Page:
New image reveals enormous bubbles across red giant star's surface

Astronomers spotted giant bubbles on the surface of a huge red-giant star, showing for the first time the convective cells that move heat around in these enormous objects.

The star is called Pi1 Gruis, and it is 350 times the diameter of our own sun — not to mention, much brighter than Earth's star. Pi1 Gruis is a red giant, a type of object that forms when stars about the mass of the sun run out of hydrogen to burn and therefore swell up. Pi1 Gruis resides about 530 light-years from Earth, in the constellation Grus (the Crane). [How to Tell Star Types Apart (Infographic)]

"When Pi1 Gruis ran out of hydrogen to burn long ago, this ancient star ceased the first stage of its nuclear fusion program. It shrank as it ran out of energy, causing it to heat up to over 100 million degrees Celsius [212 million degrees Fahrenheit]," European Southern Observatory officials said in a statement. The observatory's Very Large Telescope obtained images of the star's surface. 

"These extreme temperatures fueled the star's next phase as it began to fuse helium into heavier atoms such as carbon and oxygen," ESO officials said. "This intensely hot core then expelled the star's outer layers, causing it to balloon to hundreds of times larger than its original size. The star we see today is a variable red giant. Until now, the surface of one of these stars has never before been imaged in detail."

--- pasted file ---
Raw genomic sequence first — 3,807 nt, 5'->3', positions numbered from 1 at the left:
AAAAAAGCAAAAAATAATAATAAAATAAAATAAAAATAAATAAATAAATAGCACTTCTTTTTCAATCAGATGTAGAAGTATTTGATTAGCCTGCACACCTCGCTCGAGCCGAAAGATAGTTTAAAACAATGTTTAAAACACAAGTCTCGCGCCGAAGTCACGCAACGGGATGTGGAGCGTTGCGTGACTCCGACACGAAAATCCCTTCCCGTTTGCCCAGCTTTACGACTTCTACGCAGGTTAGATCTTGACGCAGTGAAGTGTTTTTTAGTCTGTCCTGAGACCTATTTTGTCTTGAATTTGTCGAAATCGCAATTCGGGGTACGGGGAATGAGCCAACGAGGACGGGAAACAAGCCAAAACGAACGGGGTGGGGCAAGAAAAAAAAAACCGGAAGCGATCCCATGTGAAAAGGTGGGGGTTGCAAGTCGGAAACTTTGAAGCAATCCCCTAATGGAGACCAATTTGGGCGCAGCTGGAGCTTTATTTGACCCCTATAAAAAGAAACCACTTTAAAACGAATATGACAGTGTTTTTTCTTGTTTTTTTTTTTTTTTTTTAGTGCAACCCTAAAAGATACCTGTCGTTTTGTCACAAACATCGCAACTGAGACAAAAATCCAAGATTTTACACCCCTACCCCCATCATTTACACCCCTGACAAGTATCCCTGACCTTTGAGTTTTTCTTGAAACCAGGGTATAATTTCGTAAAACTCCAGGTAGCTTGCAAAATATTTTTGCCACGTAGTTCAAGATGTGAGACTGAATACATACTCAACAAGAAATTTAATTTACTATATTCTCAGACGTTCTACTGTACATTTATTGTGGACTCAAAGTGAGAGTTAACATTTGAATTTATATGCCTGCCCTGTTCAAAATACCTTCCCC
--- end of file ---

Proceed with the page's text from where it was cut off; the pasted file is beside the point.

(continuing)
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Pi1 Gruis has a few visible convective cells that are about 75 million miles (120 million kilometers) across. (A convective cell is a region on a star where matter is warmed from the star's internal heat and rises to the surface; on the surface, the material cools since it is close to cold space and then sinks again. This motion cycle is called convection.)

If we were to put one of these convective cells from 1 Gruis in our own solar system, it would extend from the sun to beyond Venus' orbit. Our sun's convective cells, by contrast, are only about 930 miles (1,500 km) across. ESO stated the size difference comes from the stars' different surface gravities. Because Pi1 Gruis has only 1.5 times the mass of the sun but is so much larger, it has a lower surface gravity and only a few, large bubbles.

The observation team, which was led by ESO astronomer Claudia Paladini, noted that it was fortunate that the surface of Pi1 Gruis was visible, because many of the surfaces (or photospheres) of giant stars are blocked by dust. There is dust in the system of Pi1 Gruis, but it's far enough away from the star that this material does not significantly affect observations, the researchers said.

After the red giant phase, stars like Pi1 Gruis and our sun will eventually shed their outer layers and become planetary nebulas. (Stars that explode as supernovas are much larger, at more than eight solar masses.) A previous study of Pi1 Gruis found material located about 0.9 light-years away from the star and ejected roughly 20,000 years ago.

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